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Sadly we didn’t have enough time on the beach but it was still a lovely few days.

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One day we explored Nantucket and wished we could just stay there for the rest of the summer. It’s such a little paradise.

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But we also enjoyed the fabulous gay-town Provincetown at the end of the cape; filled with pride flags, drag queens and a wonderfully warm atmosphere.

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Oh, take me back!

London: fabulous Frenchie

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It was a rainy evening the other side of summer when I met up with my old friend Mattias for dinner. He wanted to go somewhere new and fun and  I’m so glad I managed to grab the last two seats at Frenchie in Covent Garden that evening, because we had such a wonderful meal.

To avoid food envy we decided to share the snacks and starters (it was encouraged by the staff), choose the same main course and then share the puddings as well. I highly recommend this strategy as it’s easier to focus on the food when you get to try everything. And trust me, you want to try everything at Frenchie.

First up was the delicious egg Mimosa. Don’t they look stunning?!

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Then we moved on to maple syrup and bacon scones which were a-ma-zing!

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Then the first proper starter; green asparagus with parmesan crème, smoked egg yolk and puffed barley. A modern take on the classic asparagus with hollandaise and it was just heavenly.

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We then had the most tender squid, served with petit poi, white asparagus and raspberries. A rather unusual combination but it worked; spring freshness on a plate.

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When it was time for the main course we were simply stunned; the hanger steak was truly amazing, full of flavour and cooked to perfection. The artichoke purée and goat’s curd further elevated this star of a dish. I really struggle to describe it but it was one of the best dishes I’d had in a long time.

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The puddings were just as nice; and this dark chocolate crème with crumble and bacon ice cream is a must-order dish. Divine!

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The Brillat Savarin cheesecake with raspberries, pistachio and elderflower was also delicious and provided a nice contrast to the dark chocolate.

I simply adore this place and can’t wait to go back. Frenchie has everything I want when I go out for a meal; food that’s utterly delicious and chef-y enough that I can’t replicate it at home, as well as a relaxed atmosphere and friendly staff. Top marks!

Frenchie Covent Garden, 16 Henrietta St, Covent Garden, London WC2E 8QH

Recipe: cream of mushroom soup with sherry

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This creamy mushrooms soup with sherry is a new favourite of mine. The humble ingredients really come together here creating a delicious soup, definitely worthy of becoming your next dinner party starter but also perfect for a warming weeknight supper with some crunchy bread to go with it.

Cream of mushroom soup with sherry, serves 2

1/2 onion, sliced

1 small garlic clove, sliced

oil and butter for frying

250 g chestnut mushrooms, cut into quarters

50-75 ml fino sherry

300-400 ml boiling water

1/2 stock cube

salt

1 proper sprig of thyme

5 pieces dried porcini mushrooms

30 ml single cream

salt, white pepper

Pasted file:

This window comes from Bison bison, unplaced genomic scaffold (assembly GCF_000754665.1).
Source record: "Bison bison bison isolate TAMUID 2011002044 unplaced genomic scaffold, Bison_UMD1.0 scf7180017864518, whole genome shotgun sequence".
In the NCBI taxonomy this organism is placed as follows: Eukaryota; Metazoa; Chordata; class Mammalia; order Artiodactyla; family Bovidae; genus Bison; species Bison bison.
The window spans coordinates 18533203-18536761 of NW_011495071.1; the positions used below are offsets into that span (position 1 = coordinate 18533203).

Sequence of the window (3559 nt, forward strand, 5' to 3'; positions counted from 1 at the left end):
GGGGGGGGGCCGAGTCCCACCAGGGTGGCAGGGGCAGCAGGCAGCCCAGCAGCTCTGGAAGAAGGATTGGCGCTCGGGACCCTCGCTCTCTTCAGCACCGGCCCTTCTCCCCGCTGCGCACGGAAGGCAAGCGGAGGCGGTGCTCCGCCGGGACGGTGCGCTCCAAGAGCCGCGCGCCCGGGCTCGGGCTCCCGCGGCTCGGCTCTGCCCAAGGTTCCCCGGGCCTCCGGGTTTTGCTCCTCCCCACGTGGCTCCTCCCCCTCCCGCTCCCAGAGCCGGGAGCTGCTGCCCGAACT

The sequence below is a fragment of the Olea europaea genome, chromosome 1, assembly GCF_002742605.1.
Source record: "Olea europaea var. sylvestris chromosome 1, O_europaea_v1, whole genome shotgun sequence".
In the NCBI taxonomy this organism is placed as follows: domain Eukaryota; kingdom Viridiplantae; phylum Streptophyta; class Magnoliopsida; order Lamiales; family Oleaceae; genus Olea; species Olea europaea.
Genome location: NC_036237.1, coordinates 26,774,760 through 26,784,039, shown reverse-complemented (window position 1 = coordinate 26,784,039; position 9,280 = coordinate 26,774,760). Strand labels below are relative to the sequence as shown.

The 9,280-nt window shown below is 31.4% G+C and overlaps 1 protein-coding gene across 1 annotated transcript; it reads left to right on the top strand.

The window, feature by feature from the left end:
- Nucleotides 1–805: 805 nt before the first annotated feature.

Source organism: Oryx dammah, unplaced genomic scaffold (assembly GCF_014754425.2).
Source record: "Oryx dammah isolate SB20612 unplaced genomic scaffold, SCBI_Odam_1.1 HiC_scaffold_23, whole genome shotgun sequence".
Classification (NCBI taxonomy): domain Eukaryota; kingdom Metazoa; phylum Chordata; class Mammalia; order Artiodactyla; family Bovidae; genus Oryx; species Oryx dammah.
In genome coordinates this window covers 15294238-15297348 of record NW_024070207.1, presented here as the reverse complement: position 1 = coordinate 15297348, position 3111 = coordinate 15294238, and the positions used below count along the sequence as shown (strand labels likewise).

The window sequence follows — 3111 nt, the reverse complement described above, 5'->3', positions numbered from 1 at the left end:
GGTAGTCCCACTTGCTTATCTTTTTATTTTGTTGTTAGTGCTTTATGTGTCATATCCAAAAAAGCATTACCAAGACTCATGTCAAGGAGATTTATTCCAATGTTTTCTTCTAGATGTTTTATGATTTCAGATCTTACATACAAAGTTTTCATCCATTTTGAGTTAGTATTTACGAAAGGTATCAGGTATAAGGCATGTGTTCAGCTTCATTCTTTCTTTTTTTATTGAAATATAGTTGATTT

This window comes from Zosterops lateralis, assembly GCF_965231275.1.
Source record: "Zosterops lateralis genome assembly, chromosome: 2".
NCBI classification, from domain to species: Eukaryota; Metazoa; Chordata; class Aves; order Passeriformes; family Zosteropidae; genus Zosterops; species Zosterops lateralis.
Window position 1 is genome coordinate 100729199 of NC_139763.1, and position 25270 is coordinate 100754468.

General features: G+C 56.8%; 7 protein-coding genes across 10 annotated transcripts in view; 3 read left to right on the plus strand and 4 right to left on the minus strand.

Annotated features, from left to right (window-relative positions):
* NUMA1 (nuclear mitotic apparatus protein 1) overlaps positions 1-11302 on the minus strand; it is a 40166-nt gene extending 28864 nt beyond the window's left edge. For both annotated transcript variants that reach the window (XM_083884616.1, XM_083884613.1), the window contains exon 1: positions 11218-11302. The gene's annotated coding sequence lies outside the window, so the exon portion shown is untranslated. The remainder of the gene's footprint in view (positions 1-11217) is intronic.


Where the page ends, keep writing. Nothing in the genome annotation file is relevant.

Fry the onion and garlic until soft in the butter and oil in a large saucepan, without browning too much. Add the mushrooms and fry for a few minutes until the mushrooms have shrunk somewhat. Add the sherry and let some of it evaporate. Add the water and stock cube, a small pinch of salt and the thyme. Also add the dried porcini. Bring to the boil and let it boil for 5 minutes. 

Remove the thyme and then mix everything until smooth in a blender. Pour the soup back into the saucepan and add the cream. Bring to the boil again and add the cream. Season with salt and white pepper. Serve in bowls and garnish with a few drops of cream and a sprig of thyme. 

London: brilliant Bao

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I’m a bit behind on updating this blog, and have been since probably the beginning of the year. My life seems to just speedily whirl by, and I’m left with lots of things to write about but haven’t got enough time to actually write. But sometimes I have a little window, and I try to really grab it with both hands and put these posts together. Wish me luck!

Anyway, I went to Bao  sometime in the spring, i.e. a very long time ago, but I still want to tell you about this great little place.

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Gaby and I queued for a little more than an hour, which is a very long time if you’re hungry, but passes quite quickly if you’re chatting away with a friend. Either way, it’s totally worth the wait.

We started off with trotter nuggets (brilliant idea!) with a tonkatsu type sauce that really cut through the pork flavour. Delicious!

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We then moved on the the baos (filled steamed Korean buns). Their ‘classic’ with braised pork and peanuts was utterly divine and my favourite. I actually ordered one more; it was that good!

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The confit pork bao sounded promising (I love any confit) but it wasn’t as good as the classic. Still nice, but I would skip this next time and go straight for the classic.

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We then had the fried chicken bao with mayonnaise, which actually came in a different type of bun, but it was also really nice!

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We didn’t have just buns though; we also sampled some of the small dishes on the menu, like the mushrooms and century egg. It was a real umami bomb and quite different. I liked it.

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But the scallop with yellow bean and garlic was even better. The powder was just delicious and the bean paste just worked so well together with the sweetness of the scallop.

Since we were here, Bao has opened up another restaurant, but the queues seem to remain at the Soho branch. But go with a friend, chat away in the queue and before you know it you can bite into these delicious baos. Yep. Worth it.

Bao Soho, 53 Lexington St, London W1F 9AS